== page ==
Tag Archives: Retirement

Reversing the American trend of borrowing and spending too much

Average college debt is now up to $35,000 and usually for a useless non-STEM degree
Average debt is now up to $35,000, often for a useless non-STEM degree

First, the problem, using this article from New Zealand. It is authored by a self-made millionaire to young people.

Excerpt:

A young property tycoon has hit out at Generation Y claiming they need to stop travelling and spending money on overpriced food if they want to save for their first home.

Tim Gurner, 35, is worth nearly half a billion dollars since buying his first investment property at the age of 19.

The Melbourne millionaire believes it’s time his generation change their spending and lifestyle habits.

“When I was trying to buy my first home, I wasn’t buying smashed avocado for $19 and four coffees at $4 each,” he told Channel Nine’s 60 Minutes program.

“We’re at a point now where the expectations of younger people are very, very high. They want to eat out every day, they want travel to Europe every year.

“This generation is watching the Kardashians and thinking that’s normal – thinking owning a Bentley is normal.”

And how did the millennials respond? With immature, ignorant rebellion:

Gurner’s comments have been met with a backlash on social media will many criticising how he started out in the property – with a loan from his grandfather.

One social media comment read: “Maybe the new home buyers would stand more of a chance if they were given 34K by their grandad… that’s a fair few smashed avos.’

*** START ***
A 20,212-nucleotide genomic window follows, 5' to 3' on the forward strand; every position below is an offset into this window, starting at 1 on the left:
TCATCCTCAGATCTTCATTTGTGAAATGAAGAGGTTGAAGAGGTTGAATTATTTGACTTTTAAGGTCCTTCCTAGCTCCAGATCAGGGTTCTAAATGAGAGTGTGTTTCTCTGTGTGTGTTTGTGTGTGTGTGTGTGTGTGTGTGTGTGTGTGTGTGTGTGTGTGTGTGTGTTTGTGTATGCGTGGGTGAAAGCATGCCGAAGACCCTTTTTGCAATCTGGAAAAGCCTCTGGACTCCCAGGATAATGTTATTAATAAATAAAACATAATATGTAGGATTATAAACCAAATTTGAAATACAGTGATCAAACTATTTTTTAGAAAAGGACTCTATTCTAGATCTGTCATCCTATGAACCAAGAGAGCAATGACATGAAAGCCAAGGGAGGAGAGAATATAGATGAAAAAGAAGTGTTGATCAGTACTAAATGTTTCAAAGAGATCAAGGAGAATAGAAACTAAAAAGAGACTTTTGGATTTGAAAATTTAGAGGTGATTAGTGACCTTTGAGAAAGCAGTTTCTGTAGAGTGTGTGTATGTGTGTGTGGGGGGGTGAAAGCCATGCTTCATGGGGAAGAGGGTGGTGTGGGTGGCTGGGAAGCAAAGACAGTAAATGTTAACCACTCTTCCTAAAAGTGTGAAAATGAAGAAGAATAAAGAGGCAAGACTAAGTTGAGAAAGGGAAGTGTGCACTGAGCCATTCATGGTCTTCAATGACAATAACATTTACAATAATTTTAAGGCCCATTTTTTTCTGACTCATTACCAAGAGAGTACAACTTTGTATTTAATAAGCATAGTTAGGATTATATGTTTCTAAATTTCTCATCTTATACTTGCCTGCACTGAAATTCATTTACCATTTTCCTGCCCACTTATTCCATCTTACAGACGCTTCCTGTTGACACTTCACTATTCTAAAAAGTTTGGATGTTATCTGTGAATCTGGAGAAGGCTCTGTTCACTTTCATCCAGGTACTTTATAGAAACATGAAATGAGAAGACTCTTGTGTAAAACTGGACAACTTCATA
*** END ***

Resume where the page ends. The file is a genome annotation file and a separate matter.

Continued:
Another added: ‘Nice if you can get it,’ while one commented: ‘Much like Trump’s dad gave him a “small loan of $1Mil.’

Of course, the average college graduate HAS actually borrowed that much money (see graphic above), but they just preferred to blow it all on alcohol, birth control and a degree in English literature.

Speaking of a degree in English literature…

This woman complained to her boss because she wasn’t making enough money. She graduated with a non-STEM degree (English literature), and lives in one of the most expensive cities in America. (The cities that are all run by leftist Democrats who love to spend money on public works and welfare). She didn’t even have roommates to split the rent!

I see this in so many young people – complete disregard for the future in order to have fun, thrills and frivolous travel right now. And all their same-age friends support their decision-making. Young people don’t listen to grown-ups who have experience and real achievements. They listen to their friends. I know one woman who literally flew off to be a missionary in Europe for two years, on the advice of two Christian students, neither of which had ever worked a full-time job or saved money. They were proudly living off their parent’s incomes into their late-20s, and she looked to them for advice on education, career and finances.

Low-income earners can still save money

You don’t have to have a great job to make choices that lead to growing your wealth.

Here is an article from Business Insider about how to build wealth on a minimum wage salary.

Excerpt:

Here are the key expenses that someone on minimum wage can consider cutting, to make an immediate impact:

  • Moving to a more affordable city can cut living expenses considerably. It’s hard to accumulate wealth in Manhattan or San Francisco, but is much more likely in Buffalo or Memphis.
  • Eliminate commuting. Cars are expensive, and it is possible to get a place close enough to work to bike.
  • Cut some wires, particularly cable. After all, it’s 2017 – just go with internet and Netflix.
  • Don’t eat out, unless it’s absolutely necessary.